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20/4/08 – Take a Bow

As we approach Pentecost Sunday, and the implementation of a new edition of the General Instruction of the Roman Missal, we have been looking at the some the small changes this new General Instruction will make to the celebration of Mass.

The first change for the assembly we explored last week; namely the assembly’s standing after the priest says “Pray, my brothers and sisters, that our sacrifice…” and before our response “May the Lord accept the sacrifice at your hands…”

There is only one other change that will be required of the entire liturgical assembly.  This centres on the way we give reverence to the Blessed Sacrament as we approach to receive Communion.

At present, you may see people make one of a number of signs of reverence.  These may include genuflecting, bowing, or making the sign of the cross.  A sign of reverence to acknowledge Christ present in the bread and wine is a worthy practice.  The new edition of the General Instruction asks that we, as a people formed into one Body of Christ when we worship, unify our practice in a common gesture.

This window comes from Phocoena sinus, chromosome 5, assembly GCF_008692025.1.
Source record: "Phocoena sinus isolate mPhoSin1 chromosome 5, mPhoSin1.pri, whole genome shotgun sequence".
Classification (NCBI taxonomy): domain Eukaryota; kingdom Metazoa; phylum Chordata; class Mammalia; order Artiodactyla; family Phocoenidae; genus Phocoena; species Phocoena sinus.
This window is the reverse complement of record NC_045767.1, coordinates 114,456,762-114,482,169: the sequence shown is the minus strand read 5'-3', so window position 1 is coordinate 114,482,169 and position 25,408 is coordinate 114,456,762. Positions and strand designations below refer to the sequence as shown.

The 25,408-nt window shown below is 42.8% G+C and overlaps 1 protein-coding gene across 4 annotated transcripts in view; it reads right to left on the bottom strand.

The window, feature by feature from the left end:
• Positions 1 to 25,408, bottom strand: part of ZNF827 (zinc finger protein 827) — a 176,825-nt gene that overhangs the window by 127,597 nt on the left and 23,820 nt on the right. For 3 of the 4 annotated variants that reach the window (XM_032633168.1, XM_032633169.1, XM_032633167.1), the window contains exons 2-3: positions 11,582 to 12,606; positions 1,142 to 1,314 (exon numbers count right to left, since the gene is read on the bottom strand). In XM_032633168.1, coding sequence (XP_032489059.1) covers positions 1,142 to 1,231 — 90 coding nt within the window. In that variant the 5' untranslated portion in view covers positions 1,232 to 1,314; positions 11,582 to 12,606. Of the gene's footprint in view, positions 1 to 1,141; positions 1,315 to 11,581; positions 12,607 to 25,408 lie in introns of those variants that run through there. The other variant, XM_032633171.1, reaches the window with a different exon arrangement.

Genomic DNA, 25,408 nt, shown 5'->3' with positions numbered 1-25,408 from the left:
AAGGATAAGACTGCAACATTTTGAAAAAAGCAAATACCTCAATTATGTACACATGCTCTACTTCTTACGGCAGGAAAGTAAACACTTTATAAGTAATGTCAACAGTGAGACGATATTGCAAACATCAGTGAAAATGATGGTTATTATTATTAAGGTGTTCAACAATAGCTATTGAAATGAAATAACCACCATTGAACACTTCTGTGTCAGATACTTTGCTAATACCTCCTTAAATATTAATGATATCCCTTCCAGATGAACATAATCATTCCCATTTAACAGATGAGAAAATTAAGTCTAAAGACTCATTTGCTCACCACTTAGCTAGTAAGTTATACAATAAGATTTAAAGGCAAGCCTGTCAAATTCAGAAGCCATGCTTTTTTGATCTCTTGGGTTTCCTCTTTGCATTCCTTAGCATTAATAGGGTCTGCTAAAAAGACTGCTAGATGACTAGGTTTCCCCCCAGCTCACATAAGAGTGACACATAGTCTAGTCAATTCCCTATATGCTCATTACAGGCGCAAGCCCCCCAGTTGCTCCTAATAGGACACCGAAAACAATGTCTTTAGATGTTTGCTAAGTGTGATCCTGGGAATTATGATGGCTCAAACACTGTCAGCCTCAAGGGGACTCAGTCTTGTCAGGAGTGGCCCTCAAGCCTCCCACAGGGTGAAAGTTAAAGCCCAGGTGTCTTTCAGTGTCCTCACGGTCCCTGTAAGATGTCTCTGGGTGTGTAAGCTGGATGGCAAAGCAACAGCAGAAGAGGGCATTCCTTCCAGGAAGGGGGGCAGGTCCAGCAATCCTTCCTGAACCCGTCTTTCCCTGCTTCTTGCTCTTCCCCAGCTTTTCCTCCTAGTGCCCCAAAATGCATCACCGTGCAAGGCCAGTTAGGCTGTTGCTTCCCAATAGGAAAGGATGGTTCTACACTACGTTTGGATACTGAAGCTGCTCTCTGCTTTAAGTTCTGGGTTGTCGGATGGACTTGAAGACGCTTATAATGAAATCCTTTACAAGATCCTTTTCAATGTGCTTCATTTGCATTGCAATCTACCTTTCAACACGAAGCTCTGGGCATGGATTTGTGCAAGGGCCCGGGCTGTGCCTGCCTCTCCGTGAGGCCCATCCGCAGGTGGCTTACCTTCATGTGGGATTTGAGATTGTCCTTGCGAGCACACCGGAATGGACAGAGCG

Therefore, we are being asked to bow to the Blessed Sacrament being ministered to us by the priest or Communion Minister.  In Wentworthville, the most appropriate and practical time for us to bow is when we reach the front of the aisle and the person before us is receiving Communion.  You do not need to bow a second time if you wish to receive Communion from the chalice as well.

Like our changed practice of standing after the Preparation of the Gifts, this change is an easy one that will soon become habit.  We explain both these changes to you at Masses closer to Pentecost Sunday, when they will take effect.